Ruling to strike down Michigan gay marriage ban put on hold

Ruling to strike down Michigan gay marriage ban put on hold
Two women exchange rings during their wedding ceremony in the hallway of the Oakland County Courthouse as the woman officiating the wedding reads the marriage vows from her cell phone, after a Michigan federal judge ruled a ban on same-sex marriage violates the U.S. Constitution and must be overturned in Pontiac, Michigan March 22, 2014.

PONTIAC, Michigan - A US appeals court on Saturday placed a temporary hold on a federal judge's ruling that struck down Michigan's ban on gay marriage, a move that followed hastily arranged and joyful wedding ceremonies in the state.

The decision by the US Court of Appeals for the Sixth Circuit came one day after the lower court's ruling, which briefly made Michigan the 18th state in the nation to allow same-sex marriage.

With a temporary stay granted, same-sex couples married on Saturday could find themselves in legal limbo.

The federal appeals court issued a temporary stay in the case until Wednesday, and directed attorneys for the same-sex couple that sued in the case to respond to the state attorney general's request to place the lower court's ruling on hold pending an appeal.

"To allow a more reasoned consideration of the motion to stay, it is ordered that the district court's judgment is temporarily stayed until Wednesday," the ruling said.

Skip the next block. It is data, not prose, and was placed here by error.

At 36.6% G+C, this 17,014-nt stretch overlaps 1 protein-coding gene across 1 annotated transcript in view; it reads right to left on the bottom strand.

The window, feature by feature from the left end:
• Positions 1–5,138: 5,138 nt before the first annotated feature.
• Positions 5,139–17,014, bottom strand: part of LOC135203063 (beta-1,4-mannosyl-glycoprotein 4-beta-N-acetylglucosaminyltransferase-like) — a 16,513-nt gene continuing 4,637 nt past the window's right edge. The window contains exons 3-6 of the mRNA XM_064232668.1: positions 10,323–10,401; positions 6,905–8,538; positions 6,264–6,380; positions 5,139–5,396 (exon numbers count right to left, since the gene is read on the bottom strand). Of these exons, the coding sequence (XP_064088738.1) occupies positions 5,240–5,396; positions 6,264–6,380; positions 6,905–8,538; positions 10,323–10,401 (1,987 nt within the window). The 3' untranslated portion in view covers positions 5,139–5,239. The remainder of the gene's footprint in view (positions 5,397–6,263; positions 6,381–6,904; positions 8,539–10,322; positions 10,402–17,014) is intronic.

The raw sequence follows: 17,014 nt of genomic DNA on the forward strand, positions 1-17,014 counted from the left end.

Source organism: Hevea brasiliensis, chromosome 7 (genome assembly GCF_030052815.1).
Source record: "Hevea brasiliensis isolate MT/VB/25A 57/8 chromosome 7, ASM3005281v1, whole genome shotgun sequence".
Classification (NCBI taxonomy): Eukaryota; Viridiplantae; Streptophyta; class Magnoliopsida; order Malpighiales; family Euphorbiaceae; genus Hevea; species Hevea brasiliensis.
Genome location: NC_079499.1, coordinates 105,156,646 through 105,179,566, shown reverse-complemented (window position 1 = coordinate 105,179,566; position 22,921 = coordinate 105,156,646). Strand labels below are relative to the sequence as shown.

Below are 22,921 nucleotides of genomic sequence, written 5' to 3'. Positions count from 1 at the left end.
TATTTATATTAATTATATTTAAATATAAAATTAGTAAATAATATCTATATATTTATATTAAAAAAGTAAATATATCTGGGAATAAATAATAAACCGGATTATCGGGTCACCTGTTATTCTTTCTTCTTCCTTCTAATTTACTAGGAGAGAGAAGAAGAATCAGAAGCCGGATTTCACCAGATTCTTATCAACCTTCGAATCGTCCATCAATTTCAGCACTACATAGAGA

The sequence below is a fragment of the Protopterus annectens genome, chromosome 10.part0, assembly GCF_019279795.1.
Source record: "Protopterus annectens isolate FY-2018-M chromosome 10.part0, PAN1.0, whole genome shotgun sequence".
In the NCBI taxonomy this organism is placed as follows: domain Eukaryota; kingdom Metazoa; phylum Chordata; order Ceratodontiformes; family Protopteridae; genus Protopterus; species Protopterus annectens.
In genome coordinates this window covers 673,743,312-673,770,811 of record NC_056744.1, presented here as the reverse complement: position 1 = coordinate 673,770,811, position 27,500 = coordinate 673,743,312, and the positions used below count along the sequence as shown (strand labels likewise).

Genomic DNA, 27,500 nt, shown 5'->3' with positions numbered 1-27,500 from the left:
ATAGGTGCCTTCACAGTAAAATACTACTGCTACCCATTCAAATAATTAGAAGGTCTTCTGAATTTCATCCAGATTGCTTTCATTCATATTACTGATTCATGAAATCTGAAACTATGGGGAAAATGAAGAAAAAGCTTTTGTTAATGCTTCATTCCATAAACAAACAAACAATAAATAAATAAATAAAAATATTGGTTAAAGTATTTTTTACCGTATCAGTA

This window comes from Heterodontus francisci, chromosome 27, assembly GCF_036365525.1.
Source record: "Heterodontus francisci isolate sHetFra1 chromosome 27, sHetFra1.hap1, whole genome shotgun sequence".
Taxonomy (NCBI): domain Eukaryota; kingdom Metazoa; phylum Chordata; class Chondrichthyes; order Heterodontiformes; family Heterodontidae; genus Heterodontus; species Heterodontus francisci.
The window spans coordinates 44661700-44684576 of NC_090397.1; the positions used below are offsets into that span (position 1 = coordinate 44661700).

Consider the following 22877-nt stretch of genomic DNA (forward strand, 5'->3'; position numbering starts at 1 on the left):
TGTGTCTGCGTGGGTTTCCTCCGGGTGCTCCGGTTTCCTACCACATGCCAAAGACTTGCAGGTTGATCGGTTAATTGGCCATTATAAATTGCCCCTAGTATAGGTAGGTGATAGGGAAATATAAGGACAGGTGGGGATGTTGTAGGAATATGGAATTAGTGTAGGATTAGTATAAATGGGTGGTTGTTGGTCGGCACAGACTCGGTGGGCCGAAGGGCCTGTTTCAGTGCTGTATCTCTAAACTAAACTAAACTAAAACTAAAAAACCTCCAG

The Detroit News reported that in total four counties issued 323 marriage licenses on Saturday before most clerks closed for the day at 1 p.m. local time.

At least 50 people had lined up in the Oakland County clerk's office in Pontiac, on the outskirts of the Detroit metropolitan area, when Clerk Lisa Brown arrived to open it at 8 a.m. local time carrying a heart-shaped balloon.

Brown's staff was among workers in several counties who handed out paperwork to couples undeterred by the Michigan attorney general's immediate appeal of the judge's decision.

Frank Colasonti, 61, and James Barclay Ryder, 48, became the first gay couple to marry in the county. They wore dark suits, with "Same Love, Same Rights" lapel pins.

"We're going to celebrate with a nice quiet lunch and then go pick out our wedding rings," Colasonti said following the ceremony, which took place 26 years after they met at a church.

Moments later, a lesbian couple emerged from the ceremony room, filling the corridor with elated shouts. As more couples arrived, Brown moved the proceedings to an auditorium for a mass wedding ceremony of a dozen couples or more.

Clerics who support gay and lesbian rights also arrived and found quiet corners in the hallways to conduct private ceremonies for couples clutching their newly issued licenses.

Clerks in at least three other counties - Washtenaw, Ingham and Muskegon - opened outside normal business hours on Saturday to issue marriage licenses.

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